The crisis of Christianity has been proclaimed so insistently and so convincingly in recent years that it makes the worship service in a converted tech factory in Parsippany at nine o’clock on a Sunday morning this past spring that much more astonishing. Welcome to Liquid Church, where the faith is not only alive—it rocks.
From a state-of-the-art stage, an electric band fronted by sneaker-wearing singers pump out high-octane hymns that sound like Taylor Swift anthems, while strobe lights coordinated by the tech team at the front of the house strafe the packed auditorium. The pounding thrum of contemporary praise music goes on for 20 minutes, piped around the warehouse-like facility on speakers and enormous video monitors too numerous to count. You don’t want to miss anything, and you can’t.
The band revs up the growing crowd until Cuyler Black, one of about 100 people who work at the Parsippany site and six other campuses around New Jersey, comes onstage.
“Good morning, church fam!” Black shouts at the throng gathered in the club-like darkness of the cavernous hall. “This is a good-looking group out there!” he says to cheers.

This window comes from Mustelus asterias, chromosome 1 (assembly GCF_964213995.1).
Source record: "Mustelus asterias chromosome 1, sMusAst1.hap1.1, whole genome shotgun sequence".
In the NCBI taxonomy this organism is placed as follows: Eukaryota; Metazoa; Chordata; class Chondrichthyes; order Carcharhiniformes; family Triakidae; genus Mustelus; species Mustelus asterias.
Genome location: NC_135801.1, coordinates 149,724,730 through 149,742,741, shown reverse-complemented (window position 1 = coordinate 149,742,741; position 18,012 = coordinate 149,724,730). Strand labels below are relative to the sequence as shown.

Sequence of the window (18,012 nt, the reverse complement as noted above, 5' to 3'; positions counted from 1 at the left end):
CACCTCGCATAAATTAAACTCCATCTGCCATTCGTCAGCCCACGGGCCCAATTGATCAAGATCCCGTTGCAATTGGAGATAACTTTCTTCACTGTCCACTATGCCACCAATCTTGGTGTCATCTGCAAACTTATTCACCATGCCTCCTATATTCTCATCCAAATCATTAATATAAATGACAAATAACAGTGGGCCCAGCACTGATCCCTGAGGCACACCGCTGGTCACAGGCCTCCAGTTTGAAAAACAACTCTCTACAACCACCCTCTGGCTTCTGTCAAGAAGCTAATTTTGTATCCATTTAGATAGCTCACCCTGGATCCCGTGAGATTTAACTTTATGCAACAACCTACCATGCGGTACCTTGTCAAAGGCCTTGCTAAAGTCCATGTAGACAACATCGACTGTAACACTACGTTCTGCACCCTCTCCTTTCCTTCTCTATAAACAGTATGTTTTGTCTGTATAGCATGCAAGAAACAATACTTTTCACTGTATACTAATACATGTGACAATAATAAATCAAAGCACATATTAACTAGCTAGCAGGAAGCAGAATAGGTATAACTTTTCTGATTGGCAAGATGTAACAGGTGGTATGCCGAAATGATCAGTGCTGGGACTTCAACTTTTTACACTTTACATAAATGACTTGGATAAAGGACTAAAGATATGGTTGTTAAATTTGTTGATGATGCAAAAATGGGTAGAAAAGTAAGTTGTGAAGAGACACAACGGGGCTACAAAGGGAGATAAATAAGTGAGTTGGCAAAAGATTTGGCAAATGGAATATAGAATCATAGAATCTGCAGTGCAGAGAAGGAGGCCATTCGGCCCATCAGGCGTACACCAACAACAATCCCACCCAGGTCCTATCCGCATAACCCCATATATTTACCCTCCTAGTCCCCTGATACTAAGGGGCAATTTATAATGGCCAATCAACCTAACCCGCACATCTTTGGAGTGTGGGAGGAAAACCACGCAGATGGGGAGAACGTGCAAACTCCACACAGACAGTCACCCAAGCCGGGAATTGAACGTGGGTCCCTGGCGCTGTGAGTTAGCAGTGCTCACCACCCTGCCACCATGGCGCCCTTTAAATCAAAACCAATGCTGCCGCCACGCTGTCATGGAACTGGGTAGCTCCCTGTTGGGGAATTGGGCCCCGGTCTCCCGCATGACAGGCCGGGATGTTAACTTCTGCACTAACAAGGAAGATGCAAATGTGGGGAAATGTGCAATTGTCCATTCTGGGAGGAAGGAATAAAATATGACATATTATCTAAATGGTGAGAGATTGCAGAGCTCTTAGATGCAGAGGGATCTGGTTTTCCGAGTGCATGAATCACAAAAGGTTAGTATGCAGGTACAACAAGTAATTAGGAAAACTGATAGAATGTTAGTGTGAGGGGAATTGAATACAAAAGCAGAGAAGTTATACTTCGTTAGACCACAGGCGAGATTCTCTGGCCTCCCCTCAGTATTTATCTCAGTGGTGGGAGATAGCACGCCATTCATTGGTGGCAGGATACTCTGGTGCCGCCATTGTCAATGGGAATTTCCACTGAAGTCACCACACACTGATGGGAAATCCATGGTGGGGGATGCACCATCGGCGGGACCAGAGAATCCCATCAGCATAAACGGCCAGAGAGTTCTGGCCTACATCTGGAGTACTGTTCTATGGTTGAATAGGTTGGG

Black is doing warm-up today, running through announcements with such verve that you barely notice the popcorn buckets passed around for the collection. Next up is Pastor Zach Taylor, a youthful, fit guy in jeans and a hoodie, groomed like the archetypal megachurch male: an undercut fade on top and a carefully curated shadow beard below. Zach is part of the Liquid ministry team, and he describes himself as “a natural entrepreneur” who, with his wife, manages a dozen Airbnbs in California and Florida when he is not preaching.
‘CHURCH IS FUN!’
On this Sunday morning, Pastor Zach is the main speaker for both the nine and eleven o’clock services, and in his homily, he channels Marie Kondo as he confesses to his sin of keeping too much stuff—especially digital junk like apps and text messages (275,000 of them!). “I’m a hoarder, but don’t leave me up here as if I’m the only one who does that,” he says to laughs. Then he pivots to his main point: that God wants that kind of intense relationship with you, only more so, and not just digitally.
“Pray without ceasing,” Pastor Zach says, reading from the first letter of Paul to the Thessalonians. “Have faith in the Lord come what may.” To reinforce his point, he brings his wife onstage and, after some playful banter for the audience, wraps a blindfold around her head. He then dumps hundreds of Lego pieces on the floor, instructs her to take off her shoes, and asks her to trust him to lead her through the maze of sharp plastic bits safely—just as she must trust that Jesus will do in life if you believe in Him.
“Church is fun,” as one of Liquid’s core values has it, and the crowd is loving this performance.